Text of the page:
Do Government Programs Grow the Economy?

While decades of increased government spending have resulted in economic stagnation, many advocates of increasing government spending claim that their favored program will “grow the economy.” They argue that if government takes taxpayer money and “invests” it, that is the path to prosperity.

Think of the economy as a small lake. If you fill a bucket on one side of the lake, walk around to the other side (spilling some along the way), and pour the water back into the lake, you aren’t increasing the total amount of water in the lake. But that is exactly how a lot of spending advocates argue government programs will grow our economy.

This argument ignores the basic fact that government has no money of its own, other than that which it takes from taxpayers. Claims that any program “creates” economic growth look only at the seen effect of government spending, not the unseen effect of taking that money out of the economy through higher taxes. How much better would families and businesses spend and invest their own money than politicians?

Economist Greg Mankiw looks at a couple of studies that estimate $1 of government spending will result in $1 to $1.40 in GDP growth. But he then points to evidence that $1 in lower taxes will grow the economy by $3:

By contrast, recent research by Christina Romer and David Romer looks at tax changes and concludes that the tax multiplier is about three: A dollar of tax cuts raises GDP by about three dollars.

In a Mercatus brief, Veronica du Rugy and Jakin Debnam ask “Does Government Spending Stimulate Economies?” Their review concludes that economists disagree widely on how much government spending effects the economy, but it appears higher taxes do more harm to the economy:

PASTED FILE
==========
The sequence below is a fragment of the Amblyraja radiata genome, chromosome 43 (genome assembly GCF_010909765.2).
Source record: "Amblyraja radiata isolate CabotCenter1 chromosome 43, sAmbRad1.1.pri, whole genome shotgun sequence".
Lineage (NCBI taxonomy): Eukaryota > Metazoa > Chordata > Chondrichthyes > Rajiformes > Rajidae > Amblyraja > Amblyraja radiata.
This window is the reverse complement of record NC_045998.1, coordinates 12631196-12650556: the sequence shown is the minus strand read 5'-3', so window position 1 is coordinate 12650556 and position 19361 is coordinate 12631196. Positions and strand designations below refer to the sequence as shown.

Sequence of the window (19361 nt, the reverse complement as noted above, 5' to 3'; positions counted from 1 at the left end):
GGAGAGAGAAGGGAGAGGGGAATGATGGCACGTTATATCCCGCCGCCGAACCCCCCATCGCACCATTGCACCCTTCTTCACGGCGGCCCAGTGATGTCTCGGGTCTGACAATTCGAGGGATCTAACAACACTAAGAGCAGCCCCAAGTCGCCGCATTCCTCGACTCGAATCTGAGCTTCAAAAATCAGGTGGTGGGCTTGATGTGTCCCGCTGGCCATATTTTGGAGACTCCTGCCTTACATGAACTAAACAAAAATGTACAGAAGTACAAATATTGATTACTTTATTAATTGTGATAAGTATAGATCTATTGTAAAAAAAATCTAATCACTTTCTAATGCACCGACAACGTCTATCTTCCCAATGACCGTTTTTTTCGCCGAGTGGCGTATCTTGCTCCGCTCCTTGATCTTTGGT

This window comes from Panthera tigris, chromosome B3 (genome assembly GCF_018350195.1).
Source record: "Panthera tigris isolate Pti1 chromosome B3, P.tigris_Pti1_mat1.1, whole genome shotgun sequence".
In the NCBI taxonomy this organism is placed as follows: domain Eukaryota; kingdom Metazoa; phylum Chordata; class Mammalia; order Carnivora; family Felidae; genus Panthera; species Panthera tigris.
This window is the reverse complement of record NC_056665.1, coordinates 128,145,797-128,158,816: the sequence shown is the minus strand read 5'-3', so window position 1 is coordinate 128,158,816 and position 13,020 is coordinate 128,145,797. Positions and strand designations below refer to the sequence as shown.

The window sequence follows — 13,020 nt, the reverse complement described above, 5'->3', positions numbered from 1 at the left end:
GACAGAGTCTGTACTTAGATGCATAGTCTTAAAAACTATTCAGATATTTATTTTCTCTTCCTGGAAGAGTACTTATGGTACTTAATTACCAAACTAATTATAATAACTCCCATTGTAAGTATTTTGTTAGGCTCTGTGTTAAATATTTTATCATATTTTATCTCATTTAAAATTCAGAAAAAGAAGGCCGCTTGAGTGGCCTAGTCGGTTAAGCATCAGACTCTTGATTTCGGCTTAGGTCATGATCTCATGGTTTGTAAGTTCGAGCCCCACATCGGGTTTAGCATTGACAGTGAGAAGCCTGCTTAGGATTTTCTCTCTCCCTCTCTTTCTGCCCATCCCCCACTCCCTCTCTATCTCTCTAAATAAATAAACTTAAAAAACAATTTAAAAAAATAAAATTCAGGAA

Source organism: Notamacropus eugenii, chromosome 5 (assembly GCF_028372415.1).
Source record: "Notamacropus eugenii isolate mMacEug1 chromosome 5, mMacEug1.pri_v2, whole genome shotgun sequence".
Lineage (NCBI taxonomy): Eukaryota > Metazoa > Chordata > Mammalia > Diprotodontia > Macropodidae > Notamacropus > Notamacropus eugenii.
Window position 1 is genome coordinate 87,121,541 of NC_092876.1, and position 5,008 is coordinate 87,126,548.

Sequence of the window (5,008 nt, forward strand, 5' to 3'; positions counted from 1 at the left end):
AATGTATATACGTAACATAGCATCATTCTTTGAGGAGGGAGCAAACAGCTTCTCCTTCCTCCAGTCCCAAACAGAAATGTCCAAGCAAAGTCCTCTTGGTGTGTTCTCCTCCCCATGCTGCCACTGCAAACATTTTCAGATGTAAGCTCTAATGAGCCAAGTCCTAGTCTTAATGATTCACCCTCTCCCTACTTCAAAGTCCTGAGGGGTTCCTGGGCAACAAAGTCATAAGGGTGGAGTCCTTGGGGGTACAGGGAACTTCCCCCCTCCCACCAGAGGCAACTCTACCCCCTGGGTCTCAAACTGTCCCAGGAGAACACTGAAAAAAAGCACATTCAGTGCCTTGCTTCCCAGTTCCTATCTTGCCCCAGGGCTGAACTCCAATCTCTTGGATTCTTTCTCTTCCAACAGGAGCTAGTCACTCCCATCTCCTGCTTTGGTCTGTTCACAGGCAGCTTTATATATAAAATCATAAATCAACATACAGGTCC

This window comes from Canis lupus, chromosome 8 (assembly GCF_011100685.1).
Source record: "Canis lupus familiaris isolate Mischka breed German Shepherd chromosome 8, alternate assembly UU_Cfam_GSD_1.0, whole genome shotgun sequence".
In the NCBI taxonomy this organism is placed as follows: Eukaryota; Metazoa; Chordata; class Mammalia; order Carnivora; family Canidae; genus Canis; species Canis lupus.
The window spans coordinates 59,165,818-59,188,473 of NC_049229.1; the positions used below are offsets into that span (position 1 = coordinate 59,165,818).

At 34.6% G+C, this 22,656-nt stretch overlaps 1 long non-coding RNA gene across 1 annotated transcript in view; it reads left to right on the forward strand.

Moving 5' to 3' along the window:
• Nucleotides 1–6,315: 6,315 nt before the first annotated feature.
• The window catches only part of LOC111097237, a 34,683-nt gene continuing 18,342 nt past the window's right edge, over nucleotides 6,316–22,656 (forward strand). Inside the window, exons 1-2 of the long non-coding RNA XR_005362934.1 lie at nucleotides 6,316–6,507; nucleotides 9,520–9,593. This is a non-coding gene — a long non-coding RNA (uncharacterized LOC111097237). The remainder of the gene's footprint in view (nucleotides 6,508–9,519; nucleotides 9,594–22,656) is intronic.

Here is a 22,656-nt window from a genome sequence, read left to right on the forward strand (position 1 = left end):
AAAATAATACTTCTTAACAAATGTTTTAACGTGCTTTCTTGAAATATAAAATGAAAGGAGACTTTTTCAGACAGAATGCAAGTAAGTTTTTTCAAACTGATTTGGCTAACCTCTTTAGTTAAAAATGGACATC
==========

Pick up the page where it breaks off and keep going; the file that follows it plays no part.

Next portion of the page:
Some economists find spending multipliers that are smaller than 1.3 Other economists, however, assert that spending multipliers are much larger.4 Still others argue that multipliers can’t even be credibly measured.5

… Barro and Redlick’s research estimates that the multiplier for changes in defense spending that people think will be temporary – spending for the Iraq war for example – is between 0.4 and 0.5 at the time of the spending and between 0.6 and 0.7 over two years. If the change in defense spending becomes permanent, then these multipliers increase by 0.1 to 0.2.11 Over time, this is a maximum multiplier of 0.9. Thus even in the government’s best-case spending scenario, all of the estimated multipliers are significantly less than one. This means greater government spending crowds out other components of GDP, particularly investment.

In addition, they calculate the impact on the economy if the government funds the spending with taxes. They find that the tax multiplier-the effect on GDP of an increase in taxes-is -1.1. This means that if the government raises taxes by $1, the economy will shrink by $1.1. When this tax multiplier is combined with the effects of the spending multiplier, the overall effect is negative. Barro and Redlick write that, “Since the tax multiplier is larger in magnitude than the spending multipliers, our estimates imply that GDP declines in response to higher defense spending and correspondingly higher tax revenue.”12 Thus, they conclude that greater government spending financed by tax increases hurts the economy.

Finally, here is a great piece by Matt Mitchell on how economists disagree on the stimulus effects of government spending:

In a 2010 interview, future economic Nobel Laureate Thomas Sargent was asked about the economic advice given to President Obama about that same stimulus bill. He replied: “President Obama should have been told that there are respectable reasons for doubting that fiscal stimulus packages promote prosperity, and that there are serious economic researchers who remain unconvinced.”

Indeed, there is quite a range of professional opinion. Reasonable economists, using valid techniques have found that $1.00 in government purchases can create as much $2 or $3 in new private sector economic activity. But, unfortunately, other, equally-reasonable economists using equally-valid techniques have estimated that $1.00 in government purchases crowd out or destroy as much as $3 or $4 in private sector economic activity.

Pennsylvania faces a four-alarm fire threatening our fiscal house. And the only way to fireproof the Pennsylvania economy is to control government spending, not take more from taxpayers.